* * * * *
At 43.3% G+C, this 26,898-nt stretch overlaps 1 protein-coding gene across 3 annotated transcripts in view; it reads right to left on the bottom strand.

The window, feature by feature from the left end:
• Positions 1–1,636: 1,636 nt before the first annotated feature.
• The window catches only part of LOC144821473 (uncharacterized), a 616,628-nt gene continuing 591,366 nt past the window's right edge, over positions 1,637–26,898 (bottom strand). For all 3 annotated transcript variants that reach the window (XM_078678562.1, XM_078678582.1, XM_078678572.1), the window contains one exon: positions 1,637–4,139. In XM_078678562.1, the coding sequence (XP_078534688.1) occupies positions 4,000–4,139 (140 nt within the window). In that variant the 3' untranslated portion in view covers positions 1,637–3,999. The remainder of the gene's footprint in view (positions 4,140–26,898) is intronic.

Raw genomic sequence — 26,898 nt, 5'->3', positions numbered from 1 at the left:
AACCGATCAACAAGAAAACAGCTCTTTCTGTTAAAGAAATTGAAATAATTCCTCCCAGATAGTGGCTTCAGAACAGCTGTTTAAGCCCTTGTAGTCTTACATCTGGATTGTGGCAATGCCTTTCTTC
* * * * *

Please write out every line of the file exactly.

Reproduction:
At 43.3% G+C, this 26,898-nt stretch overlaps 1 protein-coding gene across 3 annotated transcripts in view; it reads right to left on the bottom strand.

The window, feature by feature from the left end:
• Positions 1–1,636: 1,636 nt before the first annotated feature.
• The window catches only part of LOC144821473 (uncharacterized), a 616,628-nt gene continuing 591,366 nt past the window's right edge, over positions 1,637–26,898 (bottom strand). For all 3 annotated transcript variants that reach the window (XM_078678562.1, XM_078678582.1, XM_078678572.1), the window contains one exon: positions 1,637–4,139. In XM_078678562.1, the coding sequence (XP_078534688.1) occupies positions 4,000–4,139 (140 nt within the window). In that variant the 3' untranslated portion in view covers positions 1,637–3,999. The remainder of the gene's footprint in view (positions 4,140–26,898) is intronic.

Raw genomic sequence — 26,898 nt, 5'->3', positions numbered from 1 at the left:
AACCGATCAACAAGAAAACAGCTCTTTCTGTTAAAGAAATTGAAATAATTCCTCCCAGATAGTGGCTTCAGAACAGCTGTTTAAGCCCTTGTAGTCTTACATCTGGATTGTGGCAATGCCTTTCTTC